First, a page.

Nicol Bolas, God-Pharaoh has been getting a lot of heat lately from the critics. I’m not sure what people expected of this planeswalker, because it’s close to its former self. The card is slow, doesn’t kill multiple threats upon arrival, and produces massive card advantage. Those are the stats of a planeswalker that is amazing against midrange and control decks. The criticism I’ve seen is that its bad against this fast deck, or that aggressive deck.

That is obvious from the inception of the card.

The one copy in the main deck has pulled its weight. It’s a card that I’d like to draw later in the game due to the mana cost, but it’s not necessary on turn 7. I even added a little flavor singleton, Dark Intimations, which has overperformed heavily. This spicy number gives U/R Control an Edict effect against Bristling Hydra and Sphinx of the Final Word. Both of those cards have been huge thorns in my side, and I’m very happy to be able to run an effective answer in the maindeck. For five mana, the Edict comes with a three-card advantage swing. Returning a fallen Torrential Gearhulk Game 1 or a Dragonmaster Outcast after sideboarding has been great. It reminds me of the U/B Control win condition reach that Liliana, the Last Hope provided. There are times where the Torrential Gearhulks are worn down and this rebuy gives the game right back to the control hero.

The sideboard has also been heavily improved with the new set. Abrade is the card I’m most excited about. I still enjoy a copy of Release the Gremlins to keep artifact users honest, but Abrade is a much stronger card. Instant-speed artifact removal for red was oddly absent from Standard until now; I tried to think back to a format with Shatter and I was unable to do so. It’s an effect that we should always have and now the world is right once again. The second effect on Abrade is nothing to shake a stick at, saving the user from the threats behind the Vehicles if need be.

Since Hour of Devastation carries the banner for mass removal, the sideboard is filled with the older options. Chandra, Flamecaller is still a great card to bring in when more win conditions or battlefield destruction is required. It’s one of the more versatile sideboard cards because of how good it is against aggressive, midrange, and control decks. Sweltering Suns serves a much more specific purpose. Zombies, Monument, and Temur decks all have a low-to-the-ground assault that requires an answer before turn 5. Sweltering Suns has cycling attached in case the sweeper count in hand gets too high as well. Each mass removal spell in this U/R Control deck can be used to obliterate an opponent’s assortment of creatures, attack their planeswalker, and/or produce raw card advantage. It isn’t the traditional four-mana answer anymore for us control enthusiasts, but it’ll do.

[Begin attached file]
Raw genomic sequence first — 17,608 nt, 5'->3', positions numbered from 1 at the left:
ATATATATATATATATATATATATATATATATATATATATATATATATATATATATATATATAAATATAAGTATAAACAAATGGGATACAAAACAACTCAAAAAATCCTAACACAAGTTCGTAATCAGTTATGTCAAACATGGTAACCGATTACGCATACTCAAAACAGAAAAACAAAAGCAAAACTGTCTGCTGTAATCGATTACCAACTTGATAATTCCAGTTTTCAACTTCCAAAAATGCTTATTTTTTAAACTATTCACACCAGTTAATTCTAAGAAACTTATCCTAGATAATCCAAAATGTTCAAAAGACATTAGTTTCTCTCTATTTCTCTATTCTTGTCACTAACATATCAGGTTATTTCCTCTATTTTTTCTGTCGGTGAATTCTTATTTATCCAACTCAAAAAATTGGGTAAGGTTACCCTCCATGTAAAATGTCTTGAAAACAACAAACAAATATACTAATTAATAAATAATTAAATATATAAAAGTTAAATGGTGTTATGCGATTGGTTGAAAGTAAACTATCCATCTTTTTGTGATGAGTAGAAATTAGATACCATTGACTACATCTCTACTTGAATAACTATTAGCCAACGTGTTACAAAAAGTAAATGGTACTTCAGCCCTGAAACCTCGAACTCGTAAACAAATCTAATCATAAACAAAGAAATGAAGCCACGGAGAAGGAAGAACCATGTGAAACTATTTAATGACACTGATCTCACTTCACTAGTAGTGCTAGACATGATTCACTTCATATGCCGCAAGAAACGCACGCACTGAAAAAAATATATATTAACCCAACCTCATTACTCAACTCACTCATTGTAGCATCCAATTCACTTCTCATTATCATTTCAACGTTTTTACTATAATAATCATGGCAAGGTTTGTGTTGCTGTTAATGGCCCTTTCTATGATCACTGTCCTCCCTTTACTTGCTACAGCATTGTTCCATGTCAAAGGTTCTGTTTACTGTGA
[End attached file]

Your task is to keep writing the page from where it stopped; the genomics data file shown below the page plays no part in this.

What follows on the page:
I mentioned that I tinkered with Esper Control but was not happy with the result. The removal in black is powerful; Liliana, the Last Hope still yearns for a control shell; and Hour of Revelation has one of the most potent effects in Standard. The issue is still the mana of Esper Control and the embarrassingly low count of quality white spells. I love Cast Out and Stasis Snare, but these types of removal spells can’t be played in a deck with the three mandatory copies of Hour of Revelation I’d play. The mana cost has a triple white requirement, which prevents U/B Control from “splashing” it as the late-game haymaker.

If U/R Control fails me miserably during Pro Tour testing, I will do everything in my power to generate a control deck that utilizes the full potential of Hour of Revelation for future events. It’s a card that should see play due to its power level, and I hope that we as a community can figure it how.